Iran’s recent protests show the hard choices the country needs to make


Iran's Supreme Leader Ayatollah Ali Khamenei attends a meeting with students in Tehran, Iran, October 18, 2017. via REUTERS
Supreme Leader Ayatollah Ali Khamenei

Thomson Reuters

  • Protests in Iran that broke out in late December
    illustrate deeper social divisions.
  • The government faces a dilemma of whether to foster the
    domestic economy or continue focusing on the military and
    foreign affairs.

On Dec. 28, 2017, protests broke out in Iran’s second most
populous city, Mashhad. In the next six days, the unrest expanded
to dozens of towns, villages, and urban centers throughout the

Initially, the protests seemed to be focused on economic
concerns. One of them was a sharp increase in prices of two food
staples: poultry and eggs. But within days they turned political,
with protesters chanting anti-regime slogans.

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Futures via Mauldin Economics

President Hassan Rouhani delivered a speech acknowledging
people’s grievances but stated that “violence and damage to
public property” would not be tolerated. Ayatollah Ali Khamenei,
the supreme leader of Iran, also gave a rare speech, accusing
outsiders of instigating the uprising.

Now, the protests have died away. And it seems that things have
largely returned to normal. But while the regime was able to put
down the unrest, it has been unable to address its underlying
causes: a lack of economic opportunities, frustration over the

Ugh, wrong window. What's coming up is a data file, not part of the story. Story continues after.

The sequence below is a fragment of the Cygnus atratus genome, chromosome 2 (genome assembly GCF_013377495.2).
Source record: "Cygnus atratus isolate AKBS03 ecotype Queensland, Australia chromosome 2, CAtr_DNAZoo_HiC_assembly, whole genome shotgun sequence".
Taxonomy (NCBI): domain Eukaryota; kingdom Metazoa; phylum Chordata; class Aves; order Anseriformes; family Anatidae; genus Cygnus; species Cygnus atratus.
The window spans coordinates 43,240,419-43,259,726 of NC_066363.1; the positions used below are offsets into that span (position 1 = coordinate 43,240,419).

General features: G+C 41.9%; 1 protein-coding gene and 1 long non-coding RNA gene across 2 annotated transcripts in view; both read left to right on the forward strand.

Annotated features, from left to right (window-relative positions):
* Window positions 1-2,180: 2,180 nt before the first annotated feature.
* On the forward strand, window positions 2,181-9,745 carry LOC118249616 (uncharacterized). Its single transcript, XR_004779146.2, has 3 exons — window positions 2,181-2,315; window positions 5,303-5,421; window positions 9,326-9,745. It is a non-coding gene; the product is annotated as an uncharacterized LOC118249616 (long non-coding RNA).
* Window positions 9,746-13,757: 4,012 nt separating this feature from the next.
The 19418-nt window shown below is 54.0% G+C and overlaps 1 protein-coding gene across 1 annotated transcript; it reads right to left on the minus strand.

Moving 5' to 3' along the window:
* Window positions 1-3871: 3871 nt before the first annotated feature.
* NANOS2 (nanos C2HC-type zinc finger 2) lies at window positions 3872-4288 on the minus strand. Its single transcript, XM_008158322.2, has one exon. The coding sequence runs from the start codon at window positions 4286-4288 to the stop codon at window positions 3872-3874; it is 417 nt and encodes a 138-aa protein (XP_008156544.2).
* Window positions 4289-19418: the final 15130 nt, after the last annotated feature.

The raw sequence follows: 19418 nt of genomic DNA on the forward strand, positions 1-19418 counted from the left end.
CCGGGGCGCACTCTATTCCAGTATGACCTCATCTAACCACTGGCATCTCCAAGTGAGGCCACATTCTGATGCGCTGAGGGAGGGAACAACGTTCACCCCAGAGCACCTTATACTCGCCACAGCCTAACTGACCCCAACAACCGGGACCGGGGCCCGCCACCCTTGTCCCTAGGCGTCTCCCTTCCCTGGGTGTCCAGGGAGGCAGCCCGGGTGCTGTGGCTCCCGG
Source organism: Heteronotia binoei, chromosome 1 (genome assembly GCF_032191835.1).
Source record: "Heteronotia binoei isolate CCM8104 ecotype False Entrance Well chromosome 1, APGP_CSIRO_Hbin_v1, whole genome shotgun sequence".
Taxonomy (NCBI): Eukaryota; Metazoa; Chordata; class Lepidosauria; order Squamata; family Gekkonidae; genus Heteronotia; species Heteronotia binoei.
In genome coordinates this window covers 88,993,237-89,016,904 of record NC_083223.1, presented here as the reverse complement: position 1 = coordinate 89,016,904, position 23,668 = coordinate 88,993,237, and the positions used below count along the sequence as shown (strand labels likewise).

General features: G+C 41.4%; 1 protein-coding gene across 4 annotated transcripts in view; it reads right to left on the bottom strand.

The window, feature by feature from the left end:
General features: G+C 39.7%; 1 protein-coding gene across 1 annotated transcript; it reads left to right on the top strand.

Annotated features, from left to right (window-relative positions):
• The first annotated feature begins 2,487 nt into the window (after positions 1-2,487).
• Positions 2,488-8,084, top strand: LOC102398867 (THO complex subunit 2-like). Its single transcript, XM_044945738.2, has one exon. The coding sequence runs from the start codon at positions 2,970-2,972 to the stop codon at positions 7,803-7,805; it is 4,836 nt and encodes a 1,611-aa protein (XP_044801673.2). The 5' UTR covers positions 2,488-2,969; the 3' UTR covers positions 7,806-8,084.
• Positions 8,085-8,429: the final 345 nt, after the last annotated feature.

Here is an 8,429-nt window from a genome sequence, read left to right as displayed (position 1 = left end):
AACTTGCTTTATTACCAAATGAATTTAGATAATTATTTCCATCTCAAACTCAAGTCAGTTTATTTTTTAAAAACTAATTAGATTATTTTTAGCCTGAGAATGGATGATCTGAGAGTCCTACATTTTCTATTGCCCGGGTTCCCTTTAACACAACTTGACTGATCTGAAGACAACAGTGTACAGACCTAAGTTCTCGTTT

regime’s continued spending on its own defense, and foreign
interventions in places such as Syria, Lebanon, and Yemen.

Iran at a crossroads

Iran has two options:

  • increase spending on domestic economic initiatives that
    address the concerns of the population
  • or maintain the strength—and loyalty—of the security
    apparatus that ensures the regime’s very survival

Both options come with drawbacks, none of which the regime can
take lightly.

The regime has a history of suppressing protests and making small
concessions to try to relieve the pressure. Its response to the
most recent protests is no different.

A leaked version of the 2018 budget sparked anger in December
over funding for the Islamic Revolutionary Guard Corps (IRGC) and
cuts to public subsidies. (95% of Iranians receive such

The regime subsequently made changes to the budget, and these
changes appear to address some of the concerns. For example, the
planned cuts to cash subsidies will now target higher-income
earners. In addition,a hike in fuel prices that was in the
initial budget has been eliminated.

And the government will set aside $3.3 billion to cover two
million to three million depositors affected by unregulated
credit institutions.

But Khamenei also allocated $2.5 billion of the country’s
National Development Fund—which was estimated to have $68 billion
in assets in 2016—for additional defense spending.

Why would Iran continue to increase defense spending if it was
the perception of a privileged IRGC that set off the protests in
the first place?

The short answer is that it has no other option. Iran is facing
increasing security risks both at home and abroad, and it can’t
afford to let its security institutions go underfunded.

Internal divisions

Further complicating the situation are the divisions within the
regime that are magnified by increasingly apparent socio-economic